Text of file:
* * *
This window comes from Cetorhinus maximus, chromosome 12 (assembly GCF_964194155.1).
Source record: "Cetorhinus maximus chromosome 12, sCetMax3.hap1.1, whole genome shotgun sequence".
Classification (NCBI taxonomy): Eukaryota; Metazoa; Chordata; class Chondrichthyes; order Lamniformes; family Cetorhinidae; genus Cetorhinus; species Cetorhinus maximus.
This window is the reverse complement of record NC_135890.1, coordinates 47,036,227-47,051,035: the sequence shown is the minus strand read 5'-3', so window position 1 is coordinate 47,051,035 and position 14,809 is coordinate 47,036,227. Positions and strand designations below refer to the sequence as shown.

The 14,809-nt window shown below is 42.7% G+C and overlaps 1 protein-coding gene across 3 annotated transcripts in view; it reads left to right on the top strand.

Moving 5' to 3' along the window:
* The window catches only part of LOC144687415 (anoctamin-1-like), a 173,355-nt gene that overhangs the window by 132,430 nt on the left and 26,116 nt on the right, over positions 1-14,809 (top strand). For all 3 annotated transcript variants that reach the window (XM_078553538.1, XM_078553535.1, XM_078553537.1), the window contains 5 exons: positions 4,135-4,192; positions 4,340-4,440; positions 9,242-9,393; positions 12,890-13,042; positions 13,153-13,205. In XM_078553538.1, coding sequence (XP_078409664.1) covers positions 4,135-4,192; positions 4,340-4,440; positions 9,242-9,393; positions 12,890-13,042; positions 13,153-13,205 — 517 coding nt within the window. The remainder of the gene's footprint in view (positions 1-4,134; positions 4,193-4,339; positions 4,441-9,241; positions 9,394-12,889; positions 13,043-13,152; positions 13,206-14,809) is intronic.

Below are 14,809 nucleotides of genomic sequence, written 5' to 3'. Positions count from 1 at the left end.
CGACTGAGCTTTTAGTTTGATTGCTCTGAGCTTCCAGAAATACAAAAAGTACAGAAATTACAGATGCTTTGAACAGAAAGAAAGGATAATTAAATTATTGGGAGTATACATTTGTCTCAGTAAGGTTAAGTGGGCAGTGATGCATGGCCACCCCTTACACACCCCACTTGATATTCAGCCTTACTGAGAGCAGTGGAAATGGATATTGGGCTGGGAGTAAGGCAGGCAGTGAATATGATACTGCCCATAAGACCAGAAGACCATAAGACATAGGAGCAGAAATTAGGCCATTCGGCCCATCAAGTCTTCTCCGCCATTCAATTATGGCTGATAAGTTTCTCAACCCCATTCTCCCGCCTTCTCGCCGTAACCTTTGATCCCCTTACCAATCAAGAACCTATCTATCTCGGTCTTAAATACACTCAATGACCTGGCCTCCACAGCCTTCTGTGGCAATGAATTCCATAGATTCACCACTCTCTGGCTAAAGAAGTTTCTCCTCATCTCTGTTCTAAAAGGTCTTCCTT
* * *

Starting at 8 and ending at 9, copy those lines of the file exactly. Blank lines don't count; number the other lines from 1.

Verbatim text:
Below are 14,809 nucleotides of genomic sequence, written 5' to 3'. Positions count from 1 at the left end.
CGACTGAGCTTTTAGTTTGATTGCTCTGAGCTTCCAGAAATACAAAAAGTACAGAAATTACAGATGCTTTGAACAGAAAGAAAGGATAATTAAATTATTGGGAGTATACATTTGTCTCAGTAAGGTTAAGTGGGCAGTGATGCATGGCCACCCCTTACACACCCCACTTGATATTCAGCCTTACTGAGAGCAGTGGAAATGGATATTGGGCTGGGAGTAAGGCAGGCAGTGAATATGATACTGCCCATAAGACCAGAAGACCATAAGACATAGGAGCAGAAATTAGGCCATTCGGCCCATCAAGTCTTCTCCGCCATTCAATTATGGCTGATAAGTTTCTCAACCCCATTCTCCCGCCTTCTCGCCGTAACCTTTGATCCCCTTACCAATCAAGAACCTATCTATCTCGGTCTTAAATACACTCAATGACCTGGCCTCCACAGCCTTCTGTGGCAATGAATTCCATAGATTCACCACTCTCTGGCTAAAGAAGTTTCTCCTCATCTCTGTTCTAAAAGGTCTTCCTT